Chartists and Encyclopaedists are everywhere in hospitals - 17 December 2006
In the clinical environment of the medical/surgical ward, I have
witnessed the professional ascendency of the previously working class
hospital dietician over the last decade or so. This may have some
relevance to the discussion about the problem of obesity. Hospital
patients are now on so many different diets[all with a code name/letter],
that discussing diets with the patient is difficult since I can’t remember
what half of the diets are.
The laser printer and Microsoft[R] have made all health care workers
into publishers, with the number of hastily conceived A4 charts to fill
out in the document folder at the foot of the bed verging on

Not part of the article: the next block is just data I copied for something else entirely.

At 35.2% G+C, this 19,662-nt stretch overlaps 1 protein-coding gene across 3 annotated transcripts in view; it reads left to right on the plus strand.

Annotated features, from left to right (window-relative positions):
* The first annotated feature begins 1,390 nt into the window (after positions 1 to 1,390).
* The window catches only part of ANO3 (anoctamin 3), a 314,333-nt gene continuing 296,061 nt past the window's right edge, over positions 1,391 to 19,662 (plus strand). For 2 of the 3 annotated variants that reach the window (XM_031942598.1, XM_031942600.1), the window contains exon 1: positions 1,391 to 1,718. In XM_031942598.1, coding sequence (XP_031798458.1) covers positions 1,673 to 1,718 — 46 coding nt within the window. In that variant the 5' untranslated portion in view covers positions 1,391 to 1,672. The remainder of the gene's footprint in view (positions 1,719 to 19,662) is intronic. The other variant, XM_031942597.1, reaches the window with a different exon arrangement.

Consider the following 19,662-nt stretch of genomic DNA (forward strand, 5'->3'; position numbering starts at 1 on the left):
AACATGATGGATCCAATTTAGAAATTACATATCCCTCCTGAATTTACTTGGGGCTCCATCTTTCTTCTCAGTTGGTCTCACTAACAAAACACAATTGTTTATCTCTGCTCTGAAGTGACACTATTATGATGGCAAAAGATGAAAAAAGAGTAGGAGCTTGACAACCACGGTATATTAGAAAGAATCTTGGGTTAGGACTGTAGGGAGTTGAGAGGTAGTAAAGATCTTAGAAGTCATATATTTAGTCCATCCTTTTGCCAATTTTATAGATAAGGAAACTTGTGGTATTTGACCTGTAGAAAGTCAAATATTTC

encyclopaedic, and in seeming proportion to the number of clinicians with
Not the least of these charts is the “food chart”, along with; the
“enteral feeding chart", the “stoma chart”, the “drain chart”, the “TPN
chart”, the “fluid chart”, the “fluid summary chart”, the “National
Medication Inpatient Chart”[NMIC], the “vital signs” chart, the “chronic
pain infusion” chart, the “acute post-operative observations” chart. One
senses the inevitable "Meta-chart" looming.
Just when you thought it safe to put your biro away, with the patient
asleep, comes that most perverse of charts – the “sleep chart”. I say
perverse, because tree felling at night in forests, is part of the
shameful repertoire of the environmental vandal. And charts really do come
from trees. The catchcry of our time seems to be “more”. More of
everything. Including food. And more of us.
 Lean M, Gruer L, Alberti G, Sattar N. ABC of obesity. Obesity--
can we turn the tide? BMJ. 2006 Dec 16;333(7581):1261-4.
Being relatively thin.
Competing interests: No competing interests